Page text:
House of Cards Season 5: The Underwood split begins

 

I’ve always thought House of Cards was about relationships. Frank and Claire, Frank and Doug, Frank and Catherine, and on and on. But Frank and Claire above everyone else. After watching season five during baseball’s All-Star break I still think this is true, but I have a more refined view of what it means. The story isn’t simple about relationships. It’s about dominance in relationships.

Frank dominated Claire in the early seasons. She thought they were equals, and he willingly let her think so. That caught up with him through seasons three and four and it nearly broke their marriage. It wasn’t until Claire orchestrated a race scandal to damage his primary campaign that Frank truly viewed and treated her as an equal partner in their marriage. Claire got on the presidential ticket, and their marriage was restored.

For a while.

Dominant Frank returned in season five, asserting his own will and making decisions that contradicted or ignored Claire’s input. His ultimate show of dominance came, ironically, when he resigned the presidency and demanded – without consulting her first – a full pardon from his wife-turned-president. Claire hesitated and vocalized her obvious realization to Frank that he left her no choice. In that conversion she revealed, however subtly or not, that she knows the equal partnership is over.

Season five ended with the new President Underwood ignoring Frank’s calls and declaring to an empty Oval Office, “My turn.” In season six I hope we’ll see the complete and final sundering of the Underwood marriage.

What would that look like?

We know what we get from House of Cards at this point. Frank and Claire never really resolve any of their problems. They just get past them by creating a new, more chaotic problem. When that fails, they kill people. Witness Zoe Barnes, Peter Russo, Tom Yates and (possibly) LeAnn Harvey. So expect the same rolling cavalcade of chaos as we’ve seen for five seasons, with each decision leaving trace elements of explosives that will go off at the wrong time in the future, forcing still more wild decisions that force them farther apart.

House of Cards has always been a show devoid of any happiness within its characters. I hope and expect that to continue. I don’t see a fitting end with Claire – or Frank – reclining behind the Resolute desk in comfortable power. Both are almost certain to fall with their lies and misdeeds exposed, and I wouldn’t be surprised if either ends up dead.

Let’s get to something I didn’t like about this season: The introductions of Mark Usher and Jane Davis. Both characters are “fixers” orchestrating things outside of what we see in each episode. Mark feels slightly more two-faced than Jane for the way he turned on Will Conway. Does anyone really think Frank would let someone so close to him who so easily broke his candidate’s trust? Unless Frank had Mark in place from day one for exactly that purpose, I highly doubt it. The contrast between Usher and Doug Stamper is enormous.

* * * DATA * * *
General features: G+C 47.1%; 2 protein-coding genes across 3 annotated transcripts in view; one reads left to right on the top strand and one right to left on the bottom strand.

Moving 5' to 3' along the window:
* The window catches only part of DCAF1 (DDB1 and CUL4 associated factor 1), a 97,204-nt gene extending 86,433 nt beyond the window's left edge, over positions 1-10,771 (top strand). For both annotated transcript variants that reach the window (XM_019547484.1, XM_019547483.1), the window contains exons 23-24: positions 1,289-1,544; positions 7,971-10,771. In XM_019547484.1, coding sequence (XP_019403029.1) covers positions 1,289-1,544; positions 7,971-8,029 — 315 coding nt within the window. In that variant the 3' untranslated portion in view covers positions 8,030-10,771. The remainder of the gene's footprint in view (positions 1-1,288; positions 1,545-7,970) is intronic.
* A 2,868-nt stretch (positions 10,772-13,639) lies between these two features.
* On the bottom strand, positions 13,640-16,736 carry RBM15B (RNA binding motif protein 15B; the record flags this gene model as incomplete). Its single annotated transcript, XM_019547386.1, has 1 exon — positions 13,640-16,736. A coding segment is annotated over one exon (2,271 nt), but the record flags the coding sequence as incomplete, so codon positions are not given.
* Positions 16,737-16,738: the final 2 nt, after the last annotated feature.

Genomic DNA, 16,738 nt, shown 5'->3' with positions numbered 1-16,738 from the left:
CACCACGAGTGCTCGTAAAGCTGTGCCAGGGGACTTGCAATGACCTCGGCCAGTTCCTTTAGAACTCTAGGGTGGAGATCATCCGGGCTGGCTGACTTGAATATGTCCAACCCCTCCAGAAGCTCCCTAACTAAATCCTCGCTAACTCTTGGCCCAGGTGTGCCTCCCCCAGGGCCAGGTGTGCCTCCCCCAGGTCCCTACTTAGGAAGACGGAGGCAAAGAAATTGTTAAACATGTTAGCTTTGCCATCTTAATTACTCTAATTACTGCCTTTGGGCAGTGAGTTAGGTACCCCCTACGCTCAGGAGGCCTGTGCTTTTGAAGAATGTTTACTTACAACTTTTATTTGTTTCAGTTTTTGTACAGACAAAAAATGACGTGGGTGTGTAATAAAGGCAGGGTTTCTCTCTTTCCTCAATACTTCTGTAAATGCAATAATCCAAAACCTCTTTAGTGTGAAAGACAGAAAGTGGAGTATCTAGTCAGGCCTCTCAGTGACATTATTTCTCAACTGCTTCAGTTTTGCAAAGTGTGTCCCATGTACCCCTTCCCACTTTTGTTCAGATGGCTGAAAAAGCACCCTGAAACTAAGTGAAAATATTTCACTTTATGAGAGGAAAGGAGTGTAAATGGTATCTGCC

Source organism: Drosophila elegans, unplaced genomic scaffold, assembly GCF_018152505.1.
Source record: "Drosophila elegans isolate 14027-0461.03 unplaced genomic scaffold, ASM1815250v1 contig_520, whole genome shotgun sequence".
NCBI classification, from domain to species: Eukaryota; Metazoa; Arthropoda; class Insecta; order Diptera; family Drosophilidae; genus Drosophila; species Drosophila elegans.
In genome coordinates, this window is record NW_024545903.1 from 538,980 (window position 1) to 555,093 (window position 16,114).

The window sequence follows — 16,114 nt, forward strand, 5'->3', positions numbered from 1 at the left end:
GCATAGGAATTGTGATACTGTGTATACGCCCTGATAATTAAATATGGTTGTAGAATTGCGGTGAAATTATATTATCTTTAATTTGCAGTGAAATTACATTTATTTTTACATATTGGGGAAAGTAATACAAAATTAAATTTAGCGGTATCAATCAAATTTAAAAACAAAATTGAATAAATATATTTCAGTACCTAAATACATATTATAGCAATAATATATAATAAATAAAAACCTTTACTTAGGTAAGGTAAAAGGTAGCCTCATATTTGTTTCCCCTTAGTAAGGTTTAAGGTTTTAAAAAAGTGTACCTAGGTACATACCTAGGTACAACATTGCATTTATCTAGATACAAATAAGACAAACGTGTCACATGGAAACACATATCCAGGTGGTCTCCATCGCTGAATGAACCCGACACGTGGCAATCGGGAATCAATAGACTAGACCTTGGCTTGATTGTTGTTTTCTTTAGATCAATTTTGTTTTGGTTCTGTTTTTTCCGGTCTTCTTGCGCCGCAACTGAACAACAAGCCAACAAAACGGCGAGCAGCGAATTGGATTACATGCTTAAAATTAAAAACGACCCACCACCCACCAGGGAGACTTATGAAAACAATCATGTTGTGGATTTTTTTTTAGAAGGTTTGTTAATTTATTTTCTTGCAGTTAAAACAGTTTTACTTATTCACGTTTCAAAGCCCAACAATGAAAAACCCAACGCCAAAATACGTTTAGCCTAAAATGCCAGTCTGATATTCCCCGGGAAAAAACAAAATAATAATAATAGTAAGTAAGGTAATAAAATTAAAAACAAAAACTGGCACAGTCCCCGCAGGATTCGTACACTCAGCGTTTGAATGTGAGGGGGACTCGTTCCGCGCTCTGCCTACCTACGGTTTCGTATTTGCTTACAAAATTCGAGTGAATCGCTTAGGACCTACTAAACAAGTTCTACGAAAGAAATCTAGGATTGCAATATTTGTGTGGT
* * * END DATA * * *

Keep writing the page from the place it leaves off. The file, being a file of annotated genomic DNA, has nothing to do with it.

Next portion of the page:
But both Usher and Davis strike me as too convenient in a show that needs to avoid convenience as much as possible to maintain its credibility. Jane knows exactly the right foreign player at exactly the right time and Mark’s loyalties shift in the right direction at the right moment. I think there’s a lot to yet learn about both of them (how did Jane get LeAnn’s gun?) and I hope they explore it more in season six. If they’re both working for Frank – entirely possible – I could accept it but I would have to be really thrown for a loop to buy into anything else.

This is a minor quibble. There’s plenty the show still does right. I enjoy the way it jumps ahead of scenes and events so we don’t have to sit through inevitabilities. Catherine falling down the steps is a good example. There’s no need to show us Frank feigning dismay when security crews get there. We know he’s a liar. Skipping the second election day is another one. I also loved the way it split season five basically in half between the election and the aftermath, using the former to lay the groundwork or the later.

I think it ultimately laid the groundwork for season six, making season five a transition season. This whole story has been the odyssey of the Underwood’s pursuit of incrementally more power. Now that they both achieved the most powerful office in the world, there’s only one type of power left for conquest: Power over the other.

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